Paying for college expenses is not always easy. Tuition adds up. So does housing, not to mention books and supplies. Even if you’re living at home, you’re still going to have to eat and commute to school.
How much do you need?
Step one when planning for college is to figure out how much you need to pay for it. Use a college cost calculator to get started.
Step two is to figure out how much you have – or can obtain. What are your available sources of money? Sources to consider include parents, savings, scholarships, grants, or a part-time job.
Also, be sure to apply for need-based financial aid at the schools you’re applying to as work-study jobs may be available. Consider all of your available options before turning to student loans.
Decide what type of loan to apply for
If you decide you need a student loan, be aware that there are two major sources of student loans:
- The U.S. government and
- Private loans, which come from lenders like banks and credit unions
The first step is to fill out the Free Application for Federal Student Aid (FAFSA).
The primary reason you start by filling out the FAFSA is that the results let you know if you are eligible for federal student loans. All U.S. citizens who are students can qualify for unsubsidized federal student loans, regardless of financial need. And U.S. government loans have several advantages over private student loans.
Federal student loans generally have a lower interest rate, for example. And you don’t have to repay federal student loans until your education is completed. With private student loans, you may have to repay as you study. In addition, federal student loan borrowers may be eligible for loan forgiveness if they work in certain occupations. And repayment of federal student loans can be based on income.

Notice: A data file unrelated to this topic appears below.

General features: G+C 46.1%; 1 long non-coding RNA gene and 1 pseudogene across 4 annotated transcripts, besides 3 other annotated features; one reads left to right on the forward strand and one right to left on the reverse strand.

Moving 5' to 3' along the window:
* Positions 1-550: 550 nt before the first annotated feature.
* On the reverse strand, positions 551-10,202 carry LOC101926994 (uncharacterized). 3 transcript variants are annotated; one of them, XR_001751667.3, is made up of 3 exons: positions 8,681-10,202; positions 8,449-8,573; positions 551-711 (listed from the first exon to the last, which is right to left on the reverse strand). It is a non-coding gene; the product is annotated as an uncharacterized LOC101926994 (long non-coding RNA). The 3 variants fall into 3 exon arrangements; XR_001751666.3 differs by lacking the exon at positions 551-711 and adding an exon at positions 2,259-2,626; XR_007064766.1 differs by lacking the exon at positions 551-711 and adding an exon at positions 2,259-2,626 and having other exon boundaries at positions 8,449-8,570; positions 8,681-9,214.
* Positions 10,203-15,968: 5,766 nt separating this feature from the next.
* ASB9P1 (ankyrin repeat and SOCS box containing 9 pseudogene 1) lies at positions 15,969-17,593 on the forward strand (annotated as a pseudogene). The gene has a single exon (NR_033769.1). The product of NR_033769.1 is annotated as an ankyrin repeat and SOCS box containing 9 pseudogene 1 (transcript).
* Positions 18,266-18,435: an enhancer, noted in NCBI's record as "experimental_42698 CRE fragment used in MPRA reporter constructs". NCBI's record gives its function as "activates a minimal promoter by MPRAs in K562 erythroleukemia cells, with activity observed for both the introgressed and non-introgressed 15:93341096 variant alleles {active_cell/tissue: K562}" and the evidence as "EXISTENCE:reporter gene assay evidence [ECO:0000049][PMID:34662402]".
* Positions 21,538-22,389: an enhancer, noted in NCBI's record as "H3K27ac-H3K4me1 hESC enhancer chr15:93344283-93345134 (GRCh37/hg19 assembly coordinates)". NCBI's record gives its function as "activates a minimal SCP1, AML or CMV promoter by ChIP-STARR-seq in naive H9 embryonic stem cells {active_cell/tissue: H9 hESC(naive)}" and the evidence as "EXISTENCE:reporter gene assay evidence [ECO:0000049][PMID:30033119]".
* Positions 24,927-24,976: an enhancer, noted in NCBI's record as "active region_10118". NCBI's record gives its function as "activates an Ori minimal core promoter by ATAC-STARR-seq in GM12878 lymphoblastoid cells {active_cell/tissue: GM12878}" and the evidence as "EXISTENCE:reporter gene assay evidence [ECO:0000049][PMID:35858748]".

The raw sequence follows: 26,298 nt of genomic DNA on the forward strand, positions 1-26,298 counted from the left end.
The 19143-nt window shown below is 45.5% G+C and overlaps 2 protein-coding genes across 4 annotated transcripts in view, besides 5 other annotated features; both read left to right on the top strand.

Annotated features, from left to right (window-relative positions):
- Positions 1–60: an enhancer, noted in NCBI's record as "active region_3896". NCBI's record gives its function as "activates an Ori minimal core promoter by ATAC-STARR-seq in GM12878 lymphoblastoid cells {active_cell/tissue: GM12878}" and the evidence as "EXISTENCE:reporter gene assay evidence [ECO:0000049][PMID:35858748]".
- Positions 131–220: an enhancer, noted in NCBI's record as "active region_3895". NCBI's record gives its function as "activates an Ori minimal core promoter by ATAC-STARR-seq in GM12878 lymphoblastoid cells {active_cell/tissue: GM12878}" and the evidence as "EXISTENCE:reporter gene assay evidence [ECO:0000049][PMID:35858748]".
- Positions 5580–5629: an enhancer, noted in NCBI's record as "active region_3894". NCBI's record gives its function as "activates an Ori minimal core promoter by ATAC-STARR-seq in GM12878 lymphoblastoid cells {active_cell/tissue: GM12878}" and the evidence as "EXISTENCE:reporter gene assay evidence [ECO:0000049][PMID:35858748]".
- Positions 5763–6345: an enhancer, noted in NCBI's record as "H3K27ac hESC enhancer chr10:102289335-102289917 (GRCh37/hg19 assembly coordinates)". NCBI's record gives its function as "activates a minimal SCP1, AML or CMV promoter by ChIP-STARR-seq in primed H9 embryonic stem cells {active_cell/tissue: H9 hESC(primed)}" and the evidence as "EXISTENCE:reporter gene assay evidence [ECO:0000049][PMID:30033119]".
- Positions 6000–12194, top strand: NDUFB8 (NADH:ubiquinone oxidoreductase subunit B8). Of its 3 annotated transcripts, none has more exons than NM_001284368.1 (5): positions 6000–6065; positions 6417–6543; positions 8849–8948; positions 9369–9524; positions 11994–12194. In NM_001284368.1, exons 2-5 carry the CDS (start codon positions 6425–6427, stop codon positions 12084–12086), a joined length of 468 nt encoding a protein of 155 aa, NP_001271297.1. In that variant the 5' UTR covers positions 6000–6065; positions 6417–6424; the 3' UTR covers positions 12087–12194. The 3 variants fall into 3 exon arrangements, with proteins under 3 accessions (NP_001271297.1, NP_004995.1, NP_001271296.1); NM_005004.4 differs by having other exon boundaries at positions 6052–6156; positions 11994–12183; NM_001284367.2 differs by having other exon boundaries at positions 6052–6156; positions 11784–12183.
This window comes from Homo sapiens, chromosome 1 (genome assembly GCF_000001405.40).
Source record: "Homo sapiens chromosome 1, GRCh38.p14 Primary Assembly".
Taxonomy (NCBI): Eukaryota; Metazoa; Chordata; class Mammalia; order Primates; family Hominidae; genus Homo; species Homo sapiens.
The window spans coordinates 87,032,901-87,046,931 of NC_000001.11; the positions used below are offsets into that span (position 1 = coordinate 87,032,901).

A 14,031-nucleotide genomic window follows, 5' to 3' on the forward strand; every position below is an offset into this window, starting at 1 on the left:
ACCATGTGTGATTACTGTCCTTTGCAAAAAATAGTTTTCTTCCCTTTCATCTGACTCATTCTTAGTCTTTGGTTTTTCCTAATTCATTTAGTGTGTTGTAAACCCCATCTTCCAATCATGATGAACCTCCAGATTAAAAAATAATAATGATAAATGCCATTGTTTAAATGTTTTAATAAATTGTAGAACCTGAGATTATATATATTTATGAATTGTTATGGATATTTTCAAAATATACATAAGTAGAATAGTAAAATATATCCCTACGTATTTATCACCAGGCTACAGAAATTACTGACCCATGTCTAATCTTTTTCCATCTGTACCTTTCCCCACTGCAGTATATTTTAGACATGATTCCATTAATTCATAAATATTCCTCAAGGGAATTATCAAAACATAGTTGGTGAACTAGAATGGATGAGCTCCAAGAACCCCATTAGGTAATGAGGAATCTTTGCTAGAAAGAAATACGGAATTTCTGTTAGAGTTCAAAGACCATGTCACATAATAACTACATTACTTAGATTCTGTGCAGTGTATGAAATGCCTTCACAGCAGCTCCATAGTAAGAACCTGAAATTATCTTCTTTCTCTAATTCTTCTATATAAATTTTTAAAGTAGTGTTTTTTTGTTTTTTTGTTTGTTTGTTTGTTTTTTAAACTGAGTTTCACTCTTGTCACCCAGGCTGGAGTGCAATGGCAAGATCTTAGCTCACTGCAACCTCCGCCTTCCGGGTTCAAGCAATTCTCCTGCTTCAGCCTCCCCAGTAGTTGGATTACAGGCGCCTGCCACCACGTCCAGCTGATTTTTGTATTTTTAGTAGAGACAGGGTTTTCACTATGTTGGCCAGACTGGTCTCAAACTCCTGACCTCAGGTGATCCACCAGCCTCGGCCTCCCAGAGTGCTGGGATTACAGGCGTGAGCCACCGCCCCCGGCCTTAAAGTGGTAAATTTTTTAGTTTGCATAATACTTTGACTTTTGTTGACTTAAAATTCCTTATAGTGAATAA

Private student loans are issued through banks and credit unions – the same places that offer loans for mortgages and cars. They generally expect payment on their student loans from the beginning, much as they would for a car loan.
The FAFSA Application
Following is the information you will need to complete the Free Application for Federal Student Aid:
- Your Social Security Number
- Your most recent federal income tax return, W-2s, and other records of income
- Bank statements and records of investments (if applicable)
- An FSA ID (to sign electronically)
Also, do you live with your parents? Do they financially support you or your education? If so, they may have to fill out a part of the FAFSA application.
Processing the FAFSA takes several weeks. When you receive the results (typically by e-mail), you’ll know if you are eligible.
Private student loans
If you still need additional money after taking out a federal student loan, private loans are another option to consider.
It’s a good idea to find out your credit score before applying for a private student loan. If your credit score is good to excellent, you might be able to get a loan with a lower interest rate than someone with average or bad credit. The low end of interest rates for private student loans is around 2.5%. Interest rates can be as high as 12%.
If your credit is average, your parents financially support you, or your income is not high enough to qualify for a private student loan, you may need a cosigner. On the plus side, if your cosigner has excellent credit, more favorable interest rates may be available. Lenders will consider the creditworthiness of both you and your cosigner. Good credit will result in a more favorable interest rate because the risk the lender is taking on is decreased.
To receive a private student loan, you’ll need to apply to each lender you choose, as private lenders do not have a one-size-fits-all application like the FAFSA. You will need to supply credit information, salary, and work history.